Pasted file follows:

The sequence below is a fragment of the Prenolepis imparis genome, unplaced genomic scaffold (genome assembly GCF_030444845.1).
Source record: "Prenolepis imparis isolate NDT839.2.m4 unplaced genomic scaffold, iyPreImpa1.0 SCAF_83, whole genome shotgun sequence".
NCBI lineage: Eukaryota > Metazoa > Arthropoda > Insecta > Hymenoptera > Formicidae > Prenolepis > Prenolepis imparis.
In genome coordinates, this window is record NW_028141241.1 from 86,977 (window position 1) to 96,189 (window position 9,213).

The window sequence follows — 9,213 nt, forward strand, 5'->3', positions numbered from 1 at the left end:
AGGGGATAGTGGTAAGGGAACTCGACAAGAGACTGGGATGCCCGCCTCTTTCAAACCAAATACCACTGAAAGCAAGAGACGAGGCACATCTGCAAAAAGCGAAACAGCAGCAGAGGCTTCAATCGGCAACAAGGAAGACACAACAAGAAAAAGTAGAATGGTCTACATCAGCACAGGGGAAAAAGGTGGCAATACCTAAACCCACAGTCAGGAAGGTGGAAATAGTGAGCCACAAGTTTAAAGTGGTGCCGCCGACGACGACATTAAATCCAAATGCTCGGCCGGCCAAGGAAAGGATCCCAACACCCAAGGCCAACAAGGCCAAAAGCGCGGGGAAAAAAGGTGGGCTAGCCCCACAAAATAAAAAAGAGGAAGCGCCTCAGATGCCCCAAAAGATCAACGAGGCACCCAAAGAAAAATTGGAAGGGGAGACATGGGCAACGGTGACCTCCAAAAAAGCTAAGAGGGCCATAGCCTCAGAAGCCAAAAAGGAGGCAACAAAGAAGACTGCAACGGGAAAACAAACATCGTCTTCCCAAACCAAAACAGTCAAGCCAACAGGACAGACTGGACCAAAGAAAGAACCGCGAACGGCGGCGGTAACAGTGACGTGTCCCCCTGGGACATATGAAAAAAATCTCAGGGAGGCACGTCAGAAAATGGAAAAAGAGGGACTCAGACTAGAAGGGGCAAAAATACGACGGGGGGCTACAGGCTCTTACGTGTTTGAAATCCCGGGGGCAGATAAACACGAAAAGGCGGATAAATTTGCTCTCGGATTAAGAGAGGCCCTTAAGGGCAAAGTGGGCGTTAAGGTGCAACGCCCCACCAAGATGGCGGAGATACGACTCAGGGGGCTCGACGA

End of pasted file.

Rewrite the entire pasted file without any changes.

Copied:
The sequence below is a fragment of the Prenolepis imparis genome, unplaced genomic scaffold (genome assembly GCF_030444845.1).
Source record: "Prenolepis imparis isolate NDT839.2.m4 unplaced genomic scaffold, iyPreImpa1.0 SCAF_83, whole genome shotgun sequence".
NCBI lineage: Eukaryota > Metazoa > Arthropoda > Insecta > Hymenoptera > Formicidae > Prenolepis > Prenolepis imparis.
In genome coordinates, this window is record NW_028141241.1 from 86,977 (window position 1) to 96,189 (window position 9,213).

The window sequence follows — 9,213 nt, forward strand, 5'->3', positions numbered from 1 at the left end:
AGGGGATAGTGGTAAGGGAACTCGACAAGAGACTGGGATGCCCGCCTCTTTCAAACCAAATACCACTGAAAGCAAGAGACGAGGCACATCTGCAAAAAGCGAAACAGCAGCAGAGGCTTCAATCGGCAACAAGGAAGACACAACAAGAAAAAGTAGAATGGTCTACATCAGCACAGGGGAAAAAGGTGGCAATACCTAAACCCACAGTCAGGAAGGTGGAAATAGTGAGCCACAAGTTTAAAGTGGTGCCGCCGACGACGACATTAAATCCAAATGCTCGGCCGGCCAAGGAAAGGATCCCAACACCCAAGGCCAACAAGGCCAAAAGCGCGGGGAAAAAAGGTGGGCTAGCCCCACAAAATAAAAAAGAGGAAGCGCCTCAGATGCCCCAAAAGATCAACGAGGCACCCAAAGAAAAATTGGAAGGGGAGACATGGGCAACGGTGACCTCCAAAAAAGCTAAGAGGGCCATAGCCTCAGAAGCCAAAAAGGAGGCAACAAAGAAGACTGCAACGGGAAAACAAACATCGTCTTCCCAAACCAAAACAGTCAAGCCAACAGGACAGACTGGACCAAAGAAAGAACCGCGAACGGCGGCGGTAACAGTGACGTGTCCCCCTGGGACATATGAAAAAAATCTCAGGGAGGCACGTCAGAAAATGGAAAAAGAGGGACTCAGACTAGAAGGGGCAAAAATACGACGGGGGGCTACAGGCTCTTACGTGTTTGAAATCCCGGGGGCAGATAAACACGAAAAGGCGGATAAATTTGCTCTCGGATTAAGAGAGGCCCTTAAGGGCAAAGTGGGCGTTAAGGTGCAACGCCCCACCAAGATGGCGGAGATACGACTCAGGGGGCTCGACGA